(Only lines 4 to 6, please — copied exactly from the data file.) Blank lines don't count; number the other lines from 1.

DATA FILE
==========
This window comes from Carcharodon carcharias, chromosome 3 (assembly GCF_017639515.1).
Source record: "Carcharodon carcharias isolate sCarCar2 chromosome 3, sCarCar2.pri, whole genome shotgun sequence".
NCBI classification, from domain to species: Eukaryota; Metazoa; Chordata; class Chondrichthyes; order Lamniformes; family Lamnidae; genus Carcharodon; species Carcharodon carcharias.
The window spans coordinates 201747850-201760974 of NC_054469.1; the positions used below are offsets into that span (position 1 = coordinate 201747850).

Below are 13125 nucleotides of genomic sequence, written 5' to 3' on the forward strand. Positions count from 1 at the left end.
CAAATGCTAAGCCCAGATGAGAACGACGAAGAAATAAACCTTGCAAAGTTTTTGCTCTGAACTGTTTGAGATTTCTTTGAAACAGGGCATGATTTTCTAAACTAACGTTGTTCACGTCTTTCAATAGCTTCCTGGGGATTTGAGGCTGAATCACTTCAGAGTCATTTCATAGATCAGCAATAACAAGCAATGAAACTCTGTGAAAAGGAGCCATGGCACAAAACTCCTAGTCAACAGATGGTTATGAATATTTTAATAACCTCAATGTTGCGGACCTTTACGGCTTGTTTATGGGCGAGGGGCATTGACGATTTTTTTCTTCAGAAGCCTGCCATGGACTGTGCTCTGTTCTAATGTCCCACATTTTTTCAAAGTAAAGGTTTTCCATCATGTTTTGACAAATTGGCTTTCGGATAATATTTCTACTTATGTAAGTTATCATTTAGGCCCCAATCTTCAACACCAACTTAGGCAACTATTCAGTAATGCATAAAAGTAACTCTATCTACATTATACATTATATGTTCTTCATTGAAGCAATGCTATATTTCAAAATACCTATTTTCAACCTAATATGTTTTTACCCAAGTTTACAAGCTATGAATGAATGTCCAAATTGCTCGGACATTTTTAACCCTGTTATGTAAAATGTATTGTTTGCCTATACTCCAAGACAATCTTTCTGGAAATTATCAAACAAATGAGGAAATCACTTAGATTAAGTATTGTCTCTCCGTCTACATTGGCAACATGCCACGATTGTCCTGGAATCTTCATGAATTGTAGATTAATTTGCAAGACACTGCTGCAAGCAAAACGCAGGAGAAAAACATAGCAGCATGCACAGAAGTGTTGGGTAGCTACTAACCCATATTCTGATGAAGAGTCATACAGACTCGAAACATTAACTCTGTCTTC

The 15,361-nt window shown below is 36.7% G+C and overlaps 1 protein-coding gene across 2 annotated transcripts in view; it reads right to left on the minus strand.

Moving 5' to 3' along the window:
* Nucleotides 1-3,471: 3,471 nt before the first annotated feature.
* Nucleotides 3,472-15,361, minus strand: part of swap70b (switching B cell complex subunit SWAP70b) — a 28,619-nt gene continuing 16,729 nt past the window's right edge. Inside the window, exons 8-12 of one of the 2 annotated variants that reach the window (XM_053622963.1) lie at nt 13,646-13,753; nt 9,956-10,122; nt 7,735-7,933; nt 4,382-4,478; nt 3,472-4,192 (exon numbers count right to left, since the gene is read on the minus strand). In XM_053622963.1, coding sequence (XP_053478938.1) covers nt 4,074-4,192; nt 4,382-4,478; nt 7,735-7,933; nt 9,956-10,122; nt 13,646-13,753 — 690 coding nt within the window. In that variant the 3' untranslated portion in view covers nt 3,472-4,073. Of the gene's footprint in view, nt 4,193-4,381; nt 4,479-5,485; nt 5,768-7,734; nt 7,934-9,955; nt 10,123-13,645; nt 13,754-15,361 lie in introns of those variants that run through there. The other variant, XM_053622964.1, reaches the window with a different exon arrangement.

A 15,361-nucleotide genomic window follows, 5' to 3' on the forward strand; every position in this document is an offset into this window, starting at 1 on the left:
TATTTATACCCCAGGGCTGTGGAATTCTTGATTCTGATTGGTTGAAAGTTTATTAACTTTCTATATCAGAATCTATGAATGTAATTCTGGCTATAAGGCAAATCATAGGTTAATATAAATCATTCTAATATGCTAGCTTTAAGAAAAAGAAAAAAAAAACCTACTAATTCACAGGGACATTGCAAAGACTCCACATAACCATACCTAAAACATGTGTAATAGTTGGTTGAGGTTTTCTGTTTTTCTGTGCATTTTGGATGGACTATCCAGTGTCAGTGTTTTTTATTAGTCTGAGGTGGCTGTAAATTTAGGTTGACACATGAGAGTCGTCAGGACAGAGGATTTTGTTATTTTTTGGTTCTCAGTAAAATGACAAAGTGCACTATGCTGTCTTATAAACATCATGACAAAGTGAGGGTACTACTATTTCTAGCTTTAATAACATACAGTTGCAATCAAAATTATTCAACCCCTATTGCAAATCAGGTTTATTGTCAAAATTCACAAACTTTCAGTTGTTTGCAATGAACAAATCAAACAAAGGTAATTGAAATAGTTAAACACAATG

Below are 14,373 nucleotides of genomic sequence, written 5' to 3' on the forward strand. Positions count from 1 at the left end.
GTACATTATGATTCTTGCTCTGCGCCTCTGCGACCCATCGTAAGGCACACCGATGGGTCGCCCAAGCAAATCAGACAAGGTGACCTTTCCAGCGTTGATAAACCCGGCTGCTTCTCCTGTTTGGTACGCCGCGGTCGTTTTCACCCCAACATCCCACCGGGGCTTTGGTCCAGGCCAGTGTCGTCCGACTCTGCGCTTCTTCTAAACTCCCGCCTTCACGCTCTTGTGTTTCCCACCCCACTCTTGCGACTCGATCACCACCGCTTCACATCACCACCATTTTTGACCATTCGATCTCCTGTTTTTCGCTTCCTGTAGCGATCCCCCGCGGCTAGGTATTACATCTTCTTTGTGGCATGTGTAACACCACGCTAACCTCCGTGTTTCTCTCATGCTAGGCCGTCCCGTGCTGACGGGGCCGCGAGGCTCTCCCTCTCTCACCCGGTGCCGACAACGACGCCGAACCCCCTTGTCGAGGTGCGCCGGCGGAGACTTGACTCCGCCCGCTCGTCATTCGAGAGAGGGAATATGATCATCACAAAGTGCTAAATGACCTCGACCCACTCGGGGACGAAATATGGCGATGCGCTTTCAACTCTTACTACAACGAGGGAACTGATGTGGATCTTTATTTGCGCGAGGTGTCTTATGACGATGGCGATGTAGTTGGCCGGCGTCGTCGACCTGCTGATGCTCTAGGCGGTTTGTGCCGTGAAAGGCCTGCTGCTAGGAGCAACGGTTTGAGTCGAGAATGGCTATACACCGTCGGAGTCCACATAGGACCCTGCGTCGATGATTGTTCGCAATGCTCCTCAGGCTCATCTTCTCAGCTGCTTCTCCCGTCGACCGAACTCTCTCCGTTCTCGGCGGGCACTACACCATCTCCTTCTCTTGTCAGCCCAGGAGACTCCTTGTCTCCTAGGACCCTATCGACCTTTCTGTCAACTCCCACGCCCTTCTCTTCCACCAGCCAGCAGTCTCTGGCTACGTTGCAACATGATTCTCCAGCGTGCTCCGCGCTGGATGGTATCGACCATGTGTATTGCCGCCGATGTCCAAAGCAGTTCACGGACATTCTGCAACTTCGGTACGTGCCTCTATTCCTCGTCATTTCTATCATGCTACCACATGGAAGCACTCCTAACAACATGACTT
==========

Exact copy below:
The window spans coordinates 201747850-201760974 of NC_054469.1; the positions used below are offsets into that span (position 1 = coordinate 201747850).

Below are 13125 nucleotides of genomic sequence, written 5' to 3' on the forward strand. Positions count from 1 at the left end.
CAAATGCTAAGCCCAGATGAGAACGACGAAGAAATAAACCTTGCAAAGTTTTTGCTCTGAACTGTTTGAGATTTCTTTGAAACAGGGCATGATTTTCTAAACTAACGTTGTTCACGTCTTTCAATAGCTTCCTGGGGATTTGAGGCTGAATCACTTCAGAGTCATTTCATAGATCAGCAATAACAAGCAATGAAACTCTGTGAAAAGGAGCCATGGCACAAAACTCCTAGTCAACAGATGGTTATGAATATTTTAATAACCTCAATGTTGCGGACCTTTACGGCTTGTTTATGGGCGAGGGGCATTGACGATTTTTTTCTTCAGAAGCCTGCCATGGACTGTGCTCTGTTCTAATGTCCCACATTTTTTCAAAGTAAAGGTTTTCCATCATGTTTTGACAAATTGGCTTTCGGATAATATTTCTACTTATGTAAGTTATCATTTAGGCCCCAATCTTCAACACCAACTTAGGCAACTATTCAGTAATGCATAAAAGTAACTCTATCTACATTATACATTATATGTTCTTCATTGAAGCAATGCTATATTTCAAAATACCTATTTTCAACCTAATATGTTTTTACCCAAGTTTACAAGCTATGAATGAATGTCCAAATTGCTCGGACATTTTTAACCCTGTTATGTAAAATGTATTGTTTGCCTATACTCCAAGACAATCTTTCTGGAAATTATCAAACAAATGAGGAAATCACTTAGATTAAGTATTGTCTCTCCGTCTACATTGGCAACATGCCACGATTGTCCTGGAATCTTCATGAATTGTAGATTAATTTGCAAGACACTGCTGCAAGCAAAACGCAGGAGAAAAACATAGCAGCATGCACAGAAGTGTTGGGTAGCTACTAACCCATATTCTGATGAAGAGTCATACAGACTCGAAACATTAACTCTGTCTTC